For the full year, Groupon reported gross billings up 35%, to $5.38 billion, while revenue grew 45%, to $2.33 billion. It made a full-year operating profit, compared with a loss in 2011 and narrowed its bottom line loss, but saw operating cash flow decline.

However, its bottom-line loss in the fourth quarter was bigger year-on-year and caught the market by surprise. It made a loss, despite a gain in billings, revenue and operating profit.

“Record billings growth this quarter is a clear signal that customers love Groupon,” said then-CEO Andrew Mason, just before he was abruptly ousted. “We will continue to invest in growth through 2013 as we see new opportunities to give our customers what they want.”

CFO Jason Child told Reuters that Groupon began sharing more money from its deals with merchants early in the fourth quarter, to persuade new businesses to come on board with an initial offer, and also to extend existing relationship with others. This was done selectively in the US and in Europe, he added.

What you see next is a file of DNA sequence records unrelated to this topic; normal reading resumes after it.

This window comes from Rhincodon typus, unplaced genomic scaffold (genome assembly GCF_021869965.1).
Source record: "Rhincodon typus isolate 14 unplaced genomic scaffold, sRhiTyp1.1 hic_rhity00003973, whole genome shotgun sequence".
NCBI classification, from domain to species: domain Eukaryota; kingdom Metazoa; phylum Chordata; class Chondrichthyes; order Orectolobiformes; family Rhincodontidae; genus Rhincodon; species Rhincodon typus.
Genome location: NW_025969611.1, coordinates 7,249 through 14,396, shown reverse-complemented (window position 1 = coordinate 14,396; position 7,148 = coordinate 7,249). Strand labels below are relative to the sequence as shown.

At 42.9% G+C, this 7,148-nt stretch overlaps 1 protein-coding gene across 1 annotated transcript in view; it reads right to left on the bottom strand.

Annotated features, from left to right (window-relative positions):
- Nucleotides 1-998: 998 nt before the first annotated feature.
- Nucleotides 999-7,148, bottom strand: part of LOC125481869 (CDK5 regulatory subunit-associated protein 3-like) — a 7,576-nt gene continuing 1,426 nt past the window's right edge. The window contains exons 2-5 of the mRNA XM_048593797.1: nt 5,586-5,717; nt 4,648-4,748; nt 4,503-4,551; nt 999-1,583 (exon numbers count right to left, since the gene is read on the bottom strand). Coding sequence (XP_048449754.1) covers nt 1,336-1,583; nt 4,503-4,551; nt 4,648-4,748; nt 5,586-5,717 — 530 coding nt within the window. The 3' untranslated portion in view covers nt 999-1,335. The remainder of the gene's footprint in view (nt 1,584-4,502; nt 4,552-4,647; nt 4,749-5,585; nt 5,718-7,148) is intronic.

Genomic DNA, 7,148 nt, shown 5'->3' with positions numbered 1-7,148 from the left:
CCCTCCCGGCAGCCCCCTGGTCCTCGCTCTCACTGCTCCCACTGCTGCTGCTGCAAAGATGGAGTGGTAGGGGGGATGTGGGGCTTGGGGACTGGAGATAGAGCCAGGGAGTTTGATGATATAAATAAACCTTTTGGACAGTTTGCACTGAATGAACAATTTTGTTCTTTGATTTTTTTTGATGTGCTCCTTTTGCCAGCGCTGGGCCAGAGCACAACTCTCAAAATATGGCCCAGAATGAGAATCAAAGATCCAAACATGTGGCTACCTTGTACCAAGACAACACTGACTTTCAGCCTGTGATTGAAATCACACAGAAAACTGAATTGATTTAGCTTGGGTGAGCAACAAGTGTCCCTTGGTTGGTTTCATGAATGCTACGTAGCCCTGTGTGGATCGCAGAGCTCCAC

Historically, Groupon has kept about 40% of the money generated by daily deals. That declined to about 35% in the fourth quarter, notes the wire service. Groupon then “fine-tuned” take rates later in the quarter and Child said the company expects profitability to improve as a result.

“We are focused on driving growth,” he said in an interview. “We will make the investments we feel we need to optimise for growth and merchant profitability.”


analyst says Groupon suffered from the fact that there is too much , as it is very easy to replicate the group buying model. “There’s nothing special about it.”

Daniel Guasco, GrouponDaniel Guasco, Groupon

Group buying is essentially just a discount provider and, while Groupon had a great idea and saw quick growth, it was not long before everyone jumped on the bandwagon and started replicating the concept, says Naryshkine.